IT is the date which plunged the country into lockdown and saw families forced apart as tough restrictions swept across the UK.

Families were beginning to feel the impact of coronavirus on their own world. Loved ones were being cared for by our army of healthcare heroes and sadly people were losing their lives to covid.

March 23, 2020 saw a darkness set in as the death toll continued to rise from the devastating virus. It was beginning to hit home how this pandemic was about to rip through our shores. However, as we approach the first anniversary of lockdown, The Herald memorial garden campaign hopes to mark the day with a moment of remembrance.

While restrictions remain in place and we are unable to gather in large numbers, it is our hope that we can reach out with a message of togetherness and a time for reflection.

Through our coverage we would like to remember Scots who have died from the virus and give those grieving a chance to pay tribute to their loved ones. We would like to hear from you if you wish to be involved in this poignant project.

And through our campaign, we hope that one day they will be remembered in The Herald garden of remembrance.

Our memorial garden campaign began in May last year with the aim of creating a place for people to go to remember loved ones and to pause or reflect.

And we were delighted to accept an offer from Glasgow City Council leaders of a site in the grounds of Pollok Country Park.

Since then we have raised more than £42,000 through our public fund with the hope of creating a fitting memorial. And while we are unable to come together at the park on this anniversary, we felt it was important to mark what became the beginning of a journey which saw families left grieving, communities come together.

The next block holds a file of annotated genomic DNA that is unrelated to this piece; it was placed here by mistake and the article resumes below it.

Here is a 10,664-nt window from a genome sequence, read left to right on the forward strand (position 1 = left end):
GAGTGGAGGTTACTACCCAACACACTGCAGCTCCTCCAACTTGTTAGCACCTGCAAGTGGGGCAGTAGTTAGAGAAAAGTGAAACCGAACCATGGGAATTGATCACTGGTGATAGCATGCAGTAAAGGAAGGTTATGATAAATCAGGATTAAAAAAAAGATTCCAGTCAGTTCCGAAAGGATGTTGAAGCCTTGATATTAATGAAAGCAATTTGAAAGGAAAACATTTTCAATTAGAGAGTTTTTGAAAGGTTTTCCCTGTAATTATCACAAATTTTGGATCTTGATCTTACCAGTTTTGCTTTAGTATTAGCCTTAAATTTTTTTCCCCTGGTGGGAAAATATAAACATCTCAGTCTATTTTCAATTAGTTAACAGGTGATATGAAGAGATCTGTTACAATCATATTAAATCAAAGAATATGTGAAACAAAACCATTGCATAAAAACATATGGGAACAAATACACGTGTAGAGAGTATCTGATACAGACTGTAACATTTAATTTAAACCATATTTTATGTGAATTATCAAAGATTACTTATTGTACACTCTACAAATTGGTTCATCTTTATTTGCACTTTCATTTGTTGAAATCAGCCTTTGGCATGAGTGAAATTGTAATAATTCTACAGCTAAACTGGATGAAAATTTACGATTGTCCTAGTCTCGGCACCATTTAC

Donald Martin, Editor-in-Chief of The Herald and Herald on Sunday, said: “The memorial garden project is about bringing people together to remember when we are able to.

“It is about remembering the wives, husbands, partners, grandparents, who have sadly died from coronavirus and about creating a place in tribute to them. While we cannot meet in person, this year we want to reach out to those who have been affected through our coverage to mark the first anniversary of lockdown. We hope it will provide some comfort to those who are grieving that their loved ones will be remembered.”

Since our public fund launched last year we have received a number of donations including ones from fundraising efforts and high profile donations as well.

The campaign fund was kick-started with a £5000 donation from the Hillington-based Harry Clarke Group of companies. One of their senior directors was a close friend of Jim Russell, 51, from Glasgow who died from the virus last May.

Former printing tycoon John Watson OBE made a donation of £10,000 through his charitable foundation and on Christmas Eve the Freemasons of Glasgow also made a generous contribution to the fund. Their donation of £10,000 took the campaign fund past the £40,000 milestone.

It is the hope that the site in Pollok Country Park will be just the beginning of a ripple of effect of potential commemorations across the country as communities pay their own tributes to those who have died.

If you would like your loved one to be part of our remembrance coverage email with a photo of your loved one, their name, age, where they were from and when they died.

To donate go to: herald-garden-of-remembrance. You can also send donations via post to The Herald Garden of Remembrance Campaign, Herald & Times, 125 Fullarton Drive, Glasgow, G32 8FG. Keep up to date with the latest news at